1246112249024507648 15-MAR-18 HR                       TABLE_A
              1246112249024507648 15-MAR-18 HR                       TABLE_B
              ...
              2489171598763801962 17-MAR-18 HR                       TABLE_A
              2489171598763801962 17-MAR-18 HR                       TABLE_B
              2609575923464800517 17-MAR-18 HR                       TABLE_A
              ...
 

Can you see that SQL Plan Directives are being used? Last used date in the output above, being March 17th.

Are there new SQL Plan Directives created? Let’s find out!


SQL> select max(created) from DBA_SQL_PLAN_DIRECTIVES;

MAX(CREATED)
-------------------------------
20-MAR-18 09.11.40.000000 PM

SQL> select count(*) from DBA_SQL_PLAN_DIRECTIVES where created > sysdate -5;

  COUNT(*)
----------
        50

Wow, did I miss something?

There were 50 new SQL Plan Directives created since the patch was deployed, and a whole bunch of existing ones that were used since the patch was deployed.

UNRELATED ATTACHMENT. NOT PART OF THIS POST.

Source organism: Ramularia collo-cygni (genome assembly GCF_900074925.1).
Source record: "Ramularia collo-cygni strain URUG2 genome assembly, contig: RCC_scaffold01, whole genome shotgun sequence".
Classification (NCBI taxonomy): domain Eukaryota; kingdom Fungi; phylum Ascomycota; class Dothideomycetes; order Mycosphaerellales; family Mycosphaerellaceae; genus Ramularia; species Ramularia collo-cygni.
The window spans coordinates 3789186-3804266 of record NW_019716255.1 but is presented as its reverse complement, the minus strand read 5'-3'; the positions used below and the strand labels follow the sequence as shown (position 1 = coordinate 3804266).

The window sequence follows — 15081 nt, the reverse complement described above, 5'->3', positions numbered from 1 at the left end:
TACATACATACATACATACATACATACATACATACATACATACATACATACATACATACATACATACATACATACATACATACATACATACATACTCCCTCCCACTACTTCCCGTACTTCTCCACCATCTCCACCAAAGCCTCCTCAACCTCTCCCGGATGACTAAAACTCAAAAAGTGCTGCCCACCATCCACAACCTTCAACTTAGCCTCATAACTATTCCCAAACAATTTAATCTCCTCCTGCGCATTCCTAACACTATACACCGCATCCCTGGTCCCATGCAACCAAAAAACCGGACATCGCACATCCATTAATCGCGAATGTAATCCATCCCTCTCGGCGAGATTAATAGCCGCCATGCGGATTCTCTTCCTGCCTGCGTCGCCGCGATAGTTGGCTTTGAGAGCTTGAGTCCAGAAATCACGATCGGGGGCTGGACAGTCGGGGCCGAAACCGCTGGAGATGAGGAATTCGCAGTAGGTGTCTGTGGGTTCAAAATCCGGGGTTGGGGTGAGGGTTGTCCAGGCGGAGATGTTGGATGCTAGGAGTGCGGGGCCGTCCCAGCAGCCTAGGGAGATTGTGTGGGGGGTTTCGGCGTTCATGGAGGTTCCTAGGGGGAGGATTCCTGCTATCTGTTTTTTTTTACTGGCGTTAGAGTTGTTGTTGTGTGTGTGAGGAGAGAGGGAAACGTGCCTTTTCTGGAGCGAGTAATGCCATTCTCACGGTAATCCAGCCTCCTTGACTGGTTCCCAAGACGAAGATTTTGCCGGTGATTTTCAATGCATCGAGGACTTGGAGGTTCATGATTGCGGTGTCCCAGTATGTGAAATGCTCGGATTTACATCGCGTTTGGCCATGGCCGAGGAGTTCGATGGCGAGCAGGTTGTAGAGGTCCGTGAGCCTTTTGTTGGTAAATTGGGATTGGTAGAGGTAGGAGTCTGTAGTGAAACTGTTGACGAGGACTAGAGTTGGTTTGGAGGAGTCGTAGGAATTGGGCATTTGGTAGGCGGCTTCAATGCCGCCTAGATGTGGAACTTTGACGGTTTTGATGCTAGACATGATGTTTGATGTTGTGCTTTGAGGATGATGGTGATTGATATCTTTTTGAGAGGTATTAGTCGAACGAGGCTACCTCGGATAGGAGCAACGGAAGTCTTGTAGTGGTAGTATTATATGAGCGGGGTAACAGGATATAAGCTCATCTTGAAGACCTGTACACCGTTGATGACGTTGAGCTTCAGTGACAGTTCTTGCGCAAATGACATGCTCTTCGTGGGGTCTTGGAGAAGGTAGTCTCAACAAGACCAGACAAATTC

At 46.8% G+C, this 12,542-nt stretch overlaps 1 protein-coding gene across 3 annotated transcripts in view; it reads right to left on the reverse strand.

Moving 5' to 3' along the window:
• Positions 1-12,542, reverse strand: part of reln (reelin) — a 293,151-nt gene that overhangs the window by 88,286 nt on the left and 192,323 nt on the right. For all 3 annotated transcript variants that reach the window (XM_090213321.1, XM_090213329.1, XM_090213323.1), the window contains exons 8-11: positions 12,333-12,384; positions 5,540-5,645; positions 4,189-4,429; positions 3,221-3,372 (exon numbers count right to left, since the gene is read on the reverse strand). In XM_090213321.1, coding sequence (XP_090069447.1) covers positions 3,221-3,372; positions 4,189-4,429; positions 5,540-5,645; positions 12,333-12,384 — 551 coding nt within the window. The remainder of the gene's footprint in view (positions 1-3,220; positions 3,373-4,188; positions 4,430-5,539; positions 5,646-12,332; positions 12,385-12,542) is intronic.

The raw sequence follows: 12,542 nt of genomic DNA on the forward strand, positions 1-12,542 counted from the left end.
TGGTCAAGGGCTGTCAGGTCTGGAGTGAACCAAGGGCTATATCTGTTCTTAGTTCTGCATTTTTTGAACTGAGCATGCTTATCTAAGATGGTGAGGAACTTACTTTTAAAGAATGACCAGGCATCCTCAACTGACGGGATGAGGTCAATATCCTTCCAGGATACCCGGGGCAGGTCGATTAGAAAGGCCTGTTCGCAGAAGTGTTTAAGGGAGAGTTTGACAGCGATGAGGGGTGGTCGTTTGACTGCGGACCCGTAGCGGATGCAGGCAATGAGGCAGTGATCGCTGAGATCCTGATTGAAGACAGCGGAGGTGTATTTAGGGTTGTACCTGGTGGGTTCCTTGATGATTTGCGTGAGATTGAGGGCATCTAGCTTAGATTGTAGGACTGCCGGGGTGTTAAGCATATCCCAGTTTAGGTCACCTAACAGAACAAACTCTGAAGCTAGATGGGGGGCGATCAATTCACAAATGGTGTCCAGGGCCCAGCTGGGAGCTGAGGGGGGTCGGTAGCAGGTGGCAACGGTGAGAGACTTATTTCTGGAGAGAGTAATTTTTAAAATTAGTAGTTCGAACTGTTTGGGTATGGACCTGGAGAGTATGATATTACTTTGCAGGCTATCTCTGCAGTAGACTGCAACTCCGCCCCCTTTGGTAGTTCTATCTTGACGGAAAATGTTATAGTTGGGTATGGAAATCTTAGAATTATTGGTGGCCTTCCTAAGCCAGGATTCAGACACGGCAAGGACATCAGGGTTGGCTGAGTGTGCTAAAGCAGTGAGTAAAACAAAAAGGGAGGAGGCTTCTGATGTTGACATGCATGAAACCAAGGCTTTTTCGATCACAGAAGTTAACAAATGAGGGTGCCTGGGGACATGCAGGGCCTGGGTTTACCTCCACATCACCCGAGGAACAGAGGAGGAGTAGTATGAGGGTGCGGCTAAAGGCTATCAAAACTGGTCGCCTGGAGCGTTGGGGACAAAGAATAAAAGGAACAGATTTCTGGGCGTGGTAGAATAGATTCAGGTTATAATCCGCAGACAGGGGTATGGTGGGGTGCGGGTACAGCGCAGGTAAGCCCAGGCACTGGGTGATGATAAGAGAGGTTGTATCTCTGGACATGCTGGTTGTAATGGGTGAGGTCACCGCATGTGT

During the test, I was able to confirm that certain SQL Statements were no longer using SQL Plan Directives, and some of them were still using SQL Plan Directives.

I read and re-read Oracle’s documentation to see if I missed something. I did not. I searched on Oracle’s support site, and did not find anything to confirm my findings.

That is when I decided to open an SR.

The SR identified, that the Oct 2017 and Jan 2018 BP had a bug: Patch 27626925: OPTIMIZER ADAPTIVE STATS DEFAULT FALSE NOT HONORED WHEN ENABLED IN OCT OR JAN BP, and that I needed to install a patch, to fix the Bundle Patch.

So that is what I did.

Do you think the patch fixed the problem?